The decision of the owners of Go First airline (formerly Go Air) to abruptly file for bankruptcy marks one more episode in the sordid saga of the history of civil aviation in the era of liberalisation. While the airline says it was incapacitated by the problematic Pratt & Whitney engines in its crafts, its journey to bankruptcy is in line with that of many predecessors.
The airline has been recording losses for many years and stayed in operation by accumulating debt. According to its bankruptcy filing, its debt is around $800 million, a substantial part of this from public sector banks. The faulty engines may have been just the tipping point.
Since private airlines began commercial passenger and freight services, one count indicates that more than two dozen of them failed, some without even starting operations.
The list includes significant failures such as Air Deccan, Jet Airways, Kingfisher, Modiluft, NEPC, Paramount, and Sahara. What is remarkable is not just that there have been so many failures, but that there have been so many private entrants.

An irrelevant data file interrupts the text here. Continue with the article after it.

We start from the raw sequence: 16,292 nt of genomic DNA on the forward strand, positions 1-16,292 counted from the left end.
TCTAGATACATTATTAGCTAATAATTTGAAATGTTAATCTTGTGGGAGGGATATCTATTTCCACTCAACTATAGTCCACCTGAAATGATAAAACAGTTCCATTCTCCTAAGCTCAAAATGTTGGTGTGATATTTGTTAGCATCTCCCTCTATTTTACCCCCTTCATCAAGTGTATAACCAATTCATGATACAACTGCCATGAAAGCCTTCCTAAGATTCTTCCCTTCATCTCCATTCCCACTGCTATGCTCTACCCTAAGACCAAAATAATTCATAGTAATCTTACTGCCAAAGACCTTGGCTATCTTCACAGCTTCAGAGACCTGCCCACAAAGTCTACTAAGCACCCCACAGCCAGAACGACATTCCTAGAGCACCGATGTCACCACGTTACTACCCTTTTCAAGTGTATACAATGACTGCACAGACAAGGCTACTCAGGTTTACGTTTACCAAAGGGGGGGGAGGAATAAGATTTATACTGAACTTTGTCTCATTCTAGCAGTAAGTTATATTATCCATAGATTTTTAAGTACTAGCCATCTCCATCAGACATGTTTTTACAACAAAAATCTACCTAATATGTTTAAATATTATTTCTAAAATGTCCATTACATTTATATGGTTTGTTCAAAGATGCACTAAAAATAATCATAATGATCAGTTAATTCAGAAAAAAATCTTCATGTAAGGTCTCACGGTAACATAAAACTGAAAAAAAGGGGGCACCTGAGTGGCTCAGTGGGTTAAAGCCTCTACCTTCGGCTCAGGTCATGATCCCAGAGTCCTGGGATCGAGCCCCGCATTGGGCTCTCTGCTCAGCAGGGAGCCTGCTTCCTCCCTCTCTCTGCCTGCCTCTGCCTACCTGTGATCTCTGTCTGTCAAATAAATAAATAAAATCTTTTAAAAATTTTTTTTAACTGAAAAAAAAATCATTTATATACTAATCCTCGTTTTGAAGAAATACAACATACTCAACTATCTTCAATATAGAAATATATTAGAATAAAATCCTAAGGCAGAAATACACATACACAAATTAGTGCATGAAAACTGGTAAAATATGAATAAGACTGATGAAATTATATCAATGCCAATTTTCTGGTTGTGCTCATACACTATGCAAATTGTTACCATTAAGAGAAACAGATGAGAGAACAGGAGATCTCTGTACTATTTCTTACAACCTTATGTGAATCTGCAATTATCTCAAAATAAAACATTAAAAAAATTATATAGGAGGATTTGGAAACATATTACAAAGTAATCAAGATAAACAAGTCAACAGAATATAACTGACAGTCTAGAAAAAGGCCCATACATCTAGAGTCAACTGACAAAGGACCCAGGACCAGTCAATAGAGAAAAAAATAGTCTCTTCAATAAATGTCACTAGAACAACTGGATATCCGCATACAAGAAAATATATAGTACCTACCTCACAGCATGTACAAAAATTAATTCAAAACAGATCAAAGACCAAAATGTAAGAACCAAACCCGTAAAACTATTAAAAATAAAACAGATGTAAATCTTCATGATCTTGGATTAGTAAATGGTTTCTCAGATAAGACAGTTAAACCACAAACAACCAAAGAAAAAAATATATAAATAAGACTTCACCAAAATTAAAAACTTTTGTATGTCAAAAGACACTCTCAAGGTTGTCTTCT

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The entry (and exit) of so many private players was at first seen as a vindication of the argument that the government’s monopoly in national and international airline operations prior to liberalisation had stifled competition, the consequences of which were high prices and low-quality service.
The fact that public ownership and the consequent absence of a single-minded focus on profit, not to mention the mandate to ensure regional balance, had ensured national connectivity through the introduction of flights even along high-cost and low-revenue routes was ignored. As was the fact that in the first decades after Independence not many private players would have been willing to enter this area, making public airlines unavoidable if a national airline was required.
- Go First airline (formerly Go Air) filing for bankruptcy marks one more episode in the sordid saga of the history of civil aviation in the era of liberalisation.
- More than two dozen private companies have failed, some without starting planned operations.
- The number of airlines is too large for the market to bear despite the government relaxing aviation policy and the easy availability of loans.
Costs of privatisation